Jeff Wadlow’s adaptation of the late-’70s TV show is a thrill-free getaway that only entertains when it goes from generic to incoherent.
Ring the alarm next time a movie tacks “Blumhouse’s” to the front of its title. Is it a marketing tactic? Is it a sign of desperation? How about a warning to heed instead? Hell, is it all three? It might be a little early to tell, but it’s starting to feel like the latter.
Money maestro Jason Blum last stamped his production company’s name onto Blumhouse’s Truth or Dare in April 2018 to spin a tale of a demonically possessed game that turned people’s faces into Snapchat filter rejects before coercing them into fatal stunts. It was high-concept, cheap to make, and easy to market. On the other hand, it was also a movie directed and co-written by Jeff Wadlow, a guy whose love for thrills is no match to his inability to hold a tone or coherently stage any real action. It turned a profit, though, and thus comes another movie based on something. This time it’s a TV show from the ‘70s.
Welcome to Blumhouse’s Fantasy Island, where the dad jokes are poorly written and executed rather than ironically dumb. The cocktails taste like the point of the night when incompetence leads to musings on one’s past and the essence of human nature. The people are stupid whether they’re good or bad, and the setting, shriveling under the constant rays of harsh studio lights, looks like a postcard—with all the shallowness of one. Is this a real movie or something from the 30 Rock universe that ended up in theaters? And if that’s the case, just when will we get the Fantasy Island/MILF Island crossover we so deserve?
Maybe that last part is a lost cause, but it really does feel like a possibility for a while. After all, the characters play like in-jokes that the movie isn’t even aware of. Here, they’re a group of tourists coming to visit the title locale where they make the acquaintance of one Mr. Roarke (Michael Peña), who can discern what everyone’s ultimate fantasy is. He knows because—wait for it—each participant fills out a one-page questionnaire before arriving, and then it allows them each to live them out.
That isn’t to say that the script from Wadlow, Christopher Roach, & Jillian Jacobs actually allows the viewer to know who these people are. The movie begins as they arrive, and it’s off to the races getting to hear Melanie (Lucy Hale) talk about how much she still hates her eighth-grade bully, Sloane (Portia Doubleday). Elsewhere, Gwen (Maggie Q) laments having let the love of her life (Robbie Jones) go, while the chiseled-from-stone Patrick (Austin Stowell) reveals his unfulfilled dream of being in the military.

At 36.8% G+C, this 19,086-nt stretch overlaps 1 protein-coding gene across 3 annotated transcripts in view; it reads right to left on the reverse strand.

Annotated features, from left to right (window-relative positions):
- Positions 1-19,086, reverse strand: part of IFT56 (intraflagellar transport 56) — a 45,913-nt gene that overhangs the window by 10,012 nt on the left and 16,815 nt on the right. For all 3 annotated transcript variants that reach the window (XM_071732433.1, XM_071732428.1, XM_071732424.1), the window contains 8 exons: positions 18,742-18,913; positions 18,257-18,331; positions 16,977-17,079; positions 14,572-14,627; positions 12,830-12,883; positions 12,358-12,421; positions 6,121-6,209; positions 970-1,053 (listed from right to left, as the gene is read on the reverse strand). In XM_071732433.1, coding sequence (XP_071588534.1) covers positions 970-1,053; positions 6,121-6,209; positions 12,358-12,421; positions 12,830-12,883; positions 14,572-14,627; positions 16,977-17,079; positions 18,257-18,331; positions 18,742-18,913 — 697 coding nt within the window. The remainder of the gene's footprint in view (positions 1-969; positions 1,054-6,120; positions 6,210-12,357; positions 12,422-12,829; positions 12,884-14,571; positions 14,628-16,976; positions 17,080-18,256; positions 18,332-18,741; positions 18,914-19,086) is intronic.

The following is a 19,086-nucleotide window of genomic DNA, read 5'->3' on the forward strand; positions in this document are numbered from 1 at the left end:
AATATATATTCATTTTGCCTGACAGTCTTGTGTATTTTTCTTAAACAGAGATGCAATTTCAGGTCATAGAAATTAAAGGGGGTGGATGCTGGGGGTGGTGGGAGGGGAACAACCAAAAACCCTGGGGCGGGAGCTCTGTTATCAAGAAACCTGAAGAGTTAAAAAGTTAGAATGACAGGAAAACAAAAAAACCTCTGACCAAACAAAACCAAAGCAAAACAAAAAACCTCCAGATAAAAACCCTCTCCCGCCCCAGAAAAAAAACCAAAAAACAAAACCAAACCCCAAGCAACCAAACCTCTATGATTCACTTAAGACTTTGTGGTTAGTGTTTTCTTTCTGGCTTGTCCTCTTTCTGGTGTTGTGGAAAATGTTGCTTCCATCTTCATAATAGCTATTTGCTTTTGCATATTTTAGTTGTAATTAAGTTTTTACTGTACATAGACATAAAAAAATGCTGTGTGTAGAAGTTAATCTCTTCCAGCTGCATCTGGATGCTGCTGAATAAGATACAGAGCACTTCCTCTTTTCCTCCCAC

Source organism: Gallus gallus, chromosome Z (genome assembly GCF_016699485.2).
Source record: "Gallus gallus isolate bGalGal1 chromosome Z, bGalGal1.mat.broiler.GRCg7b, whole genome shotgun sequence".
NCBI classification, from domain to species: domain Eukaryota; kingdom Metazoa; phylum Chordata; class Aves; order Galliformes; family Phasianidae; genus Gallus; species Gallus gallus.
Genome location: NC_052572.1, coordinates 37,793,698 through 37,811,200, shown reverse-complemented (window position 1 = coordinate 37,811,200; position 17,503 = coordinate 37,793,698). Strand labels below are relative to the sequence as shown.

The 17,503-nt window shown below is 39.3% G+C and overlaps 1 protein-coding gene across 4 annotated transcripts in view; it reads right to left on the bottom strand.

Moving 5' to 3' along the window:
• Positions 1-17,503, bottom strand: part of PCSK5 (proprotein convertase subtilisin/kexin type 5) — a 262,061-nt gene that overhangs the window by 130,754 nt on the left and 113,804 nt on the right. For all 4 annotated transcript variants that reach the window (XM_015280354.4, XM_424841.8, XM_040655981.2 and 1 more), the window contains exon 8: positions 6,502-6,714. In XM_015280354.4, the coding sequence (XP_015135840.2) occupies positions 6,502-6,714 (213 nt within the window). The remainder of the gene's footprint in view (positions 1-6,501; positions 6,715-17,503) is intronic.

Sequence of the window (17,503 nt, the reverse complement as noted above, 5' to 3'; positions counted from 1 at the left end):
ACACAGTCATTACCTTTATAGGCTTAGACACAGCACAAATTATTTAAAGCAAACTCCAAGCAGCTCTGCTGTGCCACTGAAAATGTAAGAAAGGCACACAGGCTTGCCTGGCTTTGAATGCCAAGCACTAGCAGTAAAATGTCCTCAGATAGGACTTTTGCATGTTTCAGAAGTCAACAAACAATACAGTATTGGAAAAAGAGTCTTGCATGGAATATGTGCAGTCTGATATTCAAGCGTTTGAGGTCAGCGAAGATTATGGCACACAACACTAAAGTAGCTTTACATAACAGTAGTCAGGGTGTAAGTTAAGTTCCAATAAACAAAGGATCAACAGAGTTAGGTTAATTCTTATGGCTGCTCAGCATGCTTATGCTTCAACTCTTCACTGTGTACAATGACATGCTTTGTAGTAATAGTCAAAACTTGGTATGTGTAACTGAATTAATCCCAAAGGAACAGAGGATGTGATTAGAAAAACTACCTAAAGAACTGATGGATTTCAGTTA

There’s the comic relief as well in the form of stepbrothers JD and Brax (Ryan Hansen and Jimmy O. Yang) too, but the real point here is to see how people react to their fantasies. Well, it should be. The writers here have no grasp of the differences between archetype and stereotype. The actors, whether by their own volition or poor direction, overact almost every scene. There’s a cartoonishness to Fantasy Island that overrides anything resembling pathos, and while that could work if the movie stuck to a single lane, it’s never able to do so.
Take Gwen for example. Her loneliness defines her while her defeatist attitude—at least on paper—further removes her from everyone near her. That’s a basic observation that Wadlow sincerely approaches. Then come characters like JD and Brax whose existences feel like sheer filler. The movie separates them too, preventing any conflation or juxtaposition of their behavior from bubbling up, and by the time characters do cross paths, Fantasy Island goes from lame to incompetent.
It’d be one thing if a movie like Fantasy Island telegraphed its eventual derailment, but this is the kind that goes past lazy and into shameless.
Granted, not much of what makes up the first half is well done: Wadlow remains unable to stage a scene that consists of more than a simple tracking shot or a shot/reverse shot composition. Toby Oliver, all the while, shoots the landscapes and actors with such a shallow depth of field that the setting might as well be rear-projected. The pacing is off-kilter, and the midsection is far more boring than it ever should have been. It’s only once Wadlow, Roach, & Jacobs go all out that they reach something so unfathomably stupid that it’s hard not to laugh at.
It’d be one thing if a movie like Fantasy Island telegraphed its eventual derailment, but this is the kind that goes past lazy and into shameless. It’s also when it scrounges up any real entertainment value, but by that point, it’s all for the wrong reasons. Maybe this little getaway will find an ironic cult following in the next few years or so. If it doesn’t, it’s no big loss. There’ll be another bloodless, PG-13 cash grab like it soon.
Blumhouse’s Fantasy Island is now washing up in theaters nationwide.